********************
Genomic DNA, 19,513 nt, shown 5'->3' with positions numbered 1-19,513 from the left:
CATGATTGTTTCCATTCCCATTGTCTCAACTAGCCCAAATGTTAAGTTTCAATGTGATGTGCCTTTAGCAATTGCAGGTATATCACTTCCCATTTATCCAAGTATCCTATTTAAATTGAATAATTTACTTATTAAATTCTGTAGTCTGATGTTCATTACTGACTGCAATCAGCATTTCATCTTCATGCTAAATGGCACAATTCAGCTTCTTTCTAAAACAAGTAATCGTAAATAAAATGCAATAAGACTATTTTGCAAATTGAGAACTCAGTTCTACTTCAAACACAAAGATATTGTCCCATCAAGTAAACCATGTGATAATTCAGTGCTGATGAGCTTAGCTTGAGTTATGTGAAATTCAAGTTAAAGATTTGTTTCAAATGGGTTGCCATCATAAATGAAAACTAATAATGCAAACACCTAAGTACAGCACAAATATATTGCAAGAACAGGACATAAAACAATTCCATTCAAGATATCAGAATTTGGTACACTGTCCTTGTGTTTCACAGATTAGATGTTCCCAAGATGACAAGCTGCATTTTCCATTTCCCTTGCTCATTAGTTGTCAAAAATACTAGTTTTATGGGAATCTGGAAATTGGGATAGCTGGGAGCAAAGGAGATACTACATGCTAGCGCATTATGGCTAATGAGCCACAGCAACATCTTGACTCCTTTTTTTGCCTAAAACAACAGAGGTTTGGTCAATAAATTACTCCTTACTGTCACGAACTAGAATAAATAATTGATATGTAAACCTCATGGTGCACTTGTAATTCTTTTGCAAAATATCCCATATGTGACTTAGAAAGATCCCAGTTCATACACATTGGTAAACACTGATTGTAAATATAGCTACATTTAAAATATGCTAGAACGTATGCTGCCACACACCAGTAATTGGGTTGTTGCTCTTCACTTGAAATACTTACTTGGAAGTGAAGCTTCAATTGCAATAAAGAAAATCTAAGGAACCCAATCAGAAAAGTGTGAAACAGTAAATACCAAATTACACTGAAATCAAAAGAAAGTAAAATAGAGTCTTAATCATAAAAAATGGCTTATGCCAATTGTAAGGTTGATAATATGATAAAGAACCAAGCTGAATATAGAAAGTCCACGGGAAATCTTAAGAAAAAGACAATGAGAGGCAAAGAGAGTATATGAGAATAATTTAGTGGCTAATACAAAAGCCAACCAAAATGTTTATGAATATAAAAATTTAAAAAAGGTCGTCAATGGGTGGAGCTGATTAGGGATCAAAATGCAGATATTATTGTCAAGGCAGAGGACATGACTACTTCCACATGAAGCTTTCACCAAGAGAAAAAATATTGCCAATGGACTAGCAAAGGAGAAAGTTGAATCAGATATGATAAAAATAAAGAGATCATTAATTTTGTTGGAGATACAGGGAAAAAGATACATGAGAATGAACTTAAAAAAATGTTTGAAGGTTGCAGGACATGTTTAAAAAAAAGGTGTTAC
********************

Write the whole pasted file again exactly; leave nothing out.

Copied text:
Genomic DNA, 19,513 nt, shown 5'->3' with positions numbered 1-19,513 from the left:
CATGATTGTTTCCATTCCCATTGTCTCAACTAGCCCAAATGTTAAGTTTCAATGTGATGTGCCTTTAGCAATTGCAGGTATATCACTTCCCATTTATCCAAGTATCCTATTTAAATTGAATAATTTACTTATTAAATTCTGTAGTCTGATGTTCATTACTGACTGCAATCAGCATTTCATCTTCATGCTAAATGGCACAATTCAGCTTCTTTCTAAAACAAGTAATCGTAAATAAAATGCAATAAGACTATTTTGCAAATTGAGAACTCAGTTCTACTTCAAACACAAAGATATTGTCCCATCAAGTAAACCATGTGATAATTCAGTGCTGATGAGCTTAGCTTGAGTTATGTGAAATTCAAGTTAAAGATTTGTTTCAAATGGGTTGCCATCATAAATGAAAACTAATAATGCAAACACCTAAGTACAGCACAAATATATTGCAAGAACAGGACATAAAACAATTCCATTCAAGATATCAGAATTTGGTACACTGTCCTTGTGTTTCACAGATTAGATGTTCCCAAGATGACAAGCTGCATTTTCCATTTCCCTTGCTCATTAGTTGTCAAAAATACTAGTTTTATGGGAATCTGGAAATTGGGATAGCTGGGAGCAAAGGAGATACTACATGCTAGCGCATTATGGCTAATGAGCCACAGCAACATCTTGACTCCTTTTTTTGCCTAAAACAACAGAGGTTTGGTCAATAAATTACTCCTTACTGTCACGAACTAGAATAAATAATTGATATGTAAACCTCATGGTGCACTTGTAATTCTTTTGCAAAATATCCCATATGTGACTTAGAAAGATCCCAGTTCATACACATTGGTAAACACTGATTGTAAATATAGCTACATTTAAAATATGCTAGAACGTATGCTGCCACACACCAGTAATTGGGTTGTTGCTCTTCACTTGAAATACTTACTTGGAAGTGAAGCTTCAATTGCAATAAAGAAAATCTAAGGAACCCAATCAGAAAAGTGTGAAACAGTAAATACCAAATTACACTGAAATCAAAAGAAAGTAAAATAGAGTCTTAATCATAAAAAATGGCTTATGCCAATTGTAAGGTTGATAATATGATAAAGAACCAAGCTGAATATAGAAAGTCCACGGGAAATCTTAAGAAAAAGACAATGAGAGGCAAAGAGAGTATATGAGAATAATTTAGTGGCTAATACAAAAGCCAACCAAAATGTTTATGAATATAAAAATTTAAAAAAGGTCGTCAATGGGTGGAGCTGATTAGGGATCAAAATGCAGATATTATTGTCAAGGCAGAGGACATGACTACTTCCACATGAAGCTTTCACCAAGAGAAAAAATATTGCCAATGGACTAGCAAAGGAGAAAGTTGAATCAGATATGATAAAAATAAAGAGATCATTAATTTTGTTGGAGATACAGGGAAAAAGATACATGAGAATGAACTTAAAAAAATGTTTGAAGGTTGCAGGACATGTTTAAAAAAAAGGTGTTAC